Not Much To Say

And for that, I should probably be grateful.


Mom continues to heal from her last fall.  The laceration on her right brow has closed and I assume the fracture to the bony orbit of her eye is stabilizing.  The bruise on the right side of her face has faded, but is still obvious in certain light, all purpley-green.  The cast is off and she’s using her hand, albeit gingerly.


Mentally, of course, she continues to decline.  She knows me, knows my husband, but I don’t know how many others she might recognize.  (She’s much better face to face, obviously, than trying to recall someone to mind.)  Her ability to comprehend what is said to her is fading.  It may seem as though she understands, but if you delve a little deeper, it’s easy to see that she doesn’t.  (As an example, today she was waiting for the aide to take her to the toilet.  She kept saying, “I really need to go!” and I kept telling her, “Then go ahead and go.  You’re wearing a diaper.”  “Oh, really?  That’s good.”  A pause.  “I really have to go!”  And around and around.  Finally, I said, “You don’t understand do you?”  Without looking at me, she replied, “Not much.”  And that, of course, is when the tears came.


I’ve relinquished the chore/duty of Mom’s laundry to the nursing home.  I never had to do it.  It was just something I wanted to do for her and, maybe, something I needed to do for myself, to not relinquish control of everything, to have a bit of something beyond visiting that I could do for her.  But it was time to give it up, time to pull away a little more.


Every time I pack up an article of her clothing that she doesn’t need anymore (boots, coats, slippers, bathrobe) I feel like she’s taken another step away from this world.  Or maybe it’s that I’m stepping back?  I don’t know.  But it’s a threshold to something, a pivotal moment, a little ominous, a bit of the old (if you’ll excuse me waxing melodramatic) tolling of the bell.  Every time I visit, she is smaller, physically and mentally.  Some day, she’ll wink out altogether.

About Melissa Crandall

Longer ago than I care to admit--although I will--I cut my writing teeth on fanzines and media tie-in novels. Since then, I've moved on to narrative nonfiction, speculative fiction, and essays. I write to explore and understand the world around me, the things I see and experience nearby or from a distance. If I shake myself up, cool. If I shake you up, even better. Not gratuitously--what's the point in that?--but to set what I know, or think I know, on end and realize, "Well, doesn't it look different from this side!" My work is neither sexually explicit nor graphically violent. Let's face it - your imaginations will come up with things far worse than anything I could write, no matter how descriptive. Besides, it's just not my thing. I live in Connecticut with my supportive husband Ed, a cat named Ruby who might just think she's a dog, and an epileptic Australian shepherd named Holly who isn't quite certain anymore who she is, except she knows she loves her mommy.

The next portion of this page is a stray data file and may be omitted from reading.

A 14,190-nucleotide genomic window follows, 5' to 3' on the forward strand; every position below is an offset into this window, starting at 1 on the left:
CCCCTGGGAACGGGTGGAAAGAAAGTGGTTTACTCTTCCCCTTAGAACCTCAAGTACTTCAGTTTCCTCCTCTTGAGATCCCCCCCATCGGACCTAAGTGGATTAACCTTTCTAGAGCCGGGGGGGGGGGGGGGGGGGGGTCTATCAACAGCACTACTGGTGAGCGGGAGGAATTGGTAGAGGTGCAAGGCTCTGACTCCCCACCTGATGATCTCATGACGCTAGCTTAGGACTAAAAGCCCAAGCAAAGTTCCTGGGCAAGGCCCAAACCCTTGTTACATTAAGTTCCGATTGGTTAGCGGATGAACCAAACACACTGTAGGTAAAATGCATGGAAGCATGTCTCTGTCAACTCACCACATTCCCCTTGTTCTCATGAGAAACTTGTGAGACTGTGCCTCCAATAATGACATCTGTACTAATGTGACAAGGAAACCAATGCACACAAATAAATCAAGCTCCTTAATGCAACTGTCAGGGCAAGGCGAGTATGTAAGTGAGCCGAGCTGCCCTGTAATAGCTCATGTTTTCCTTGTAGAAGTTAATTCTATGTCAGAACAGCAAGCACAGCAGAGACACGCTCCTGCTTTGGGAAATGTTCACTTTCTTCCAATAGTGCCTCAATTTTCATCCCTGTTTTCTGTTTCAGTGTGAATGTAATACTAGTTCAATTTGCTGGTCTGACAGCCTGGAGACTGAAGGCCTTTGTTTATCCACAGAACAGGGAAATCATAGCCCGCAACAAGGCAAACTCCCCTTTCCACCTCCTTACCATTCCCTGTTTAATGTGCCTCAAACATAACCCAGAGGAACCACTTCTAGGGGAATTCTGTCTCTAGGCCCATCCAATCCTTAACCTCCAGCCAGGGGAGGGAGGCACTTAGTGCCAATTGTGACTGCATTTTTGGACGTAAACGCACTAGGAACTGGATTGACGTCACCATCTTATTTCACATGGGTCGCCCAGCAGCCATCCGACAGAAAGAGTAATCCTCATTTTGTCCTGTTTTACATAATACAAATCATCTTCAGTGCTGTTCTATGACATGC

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2 Responses to Not Much To Say

  1. bluestempond says:

    I’m right there with you. On the rare visits from people other than close family, people comment on how well my Mother is doing, as if I was making up her fading grasp on reality. Without really knowing how her mind works it appears that she is following the conversation much better than she really is. She tries really hard to hide it when she is “on stage.” I am careful to steer the conversation clear from how long she’s been there or that she will not be leaving the home. Her tears are too close to the surface as it is and it distresses me when she weeps. I try to make her laugh.

    • I completely understand all of that! I did the same for the longest time. Now the issue of leaving rarely comes up. When it does, I tell Mom that she is in the hospital and has to stay until she gets better. That seems to make her confinement bearable. Now, though, she barely knows I’m there. People who don’t see her day-to-day as I do, think she’s much better than she is.

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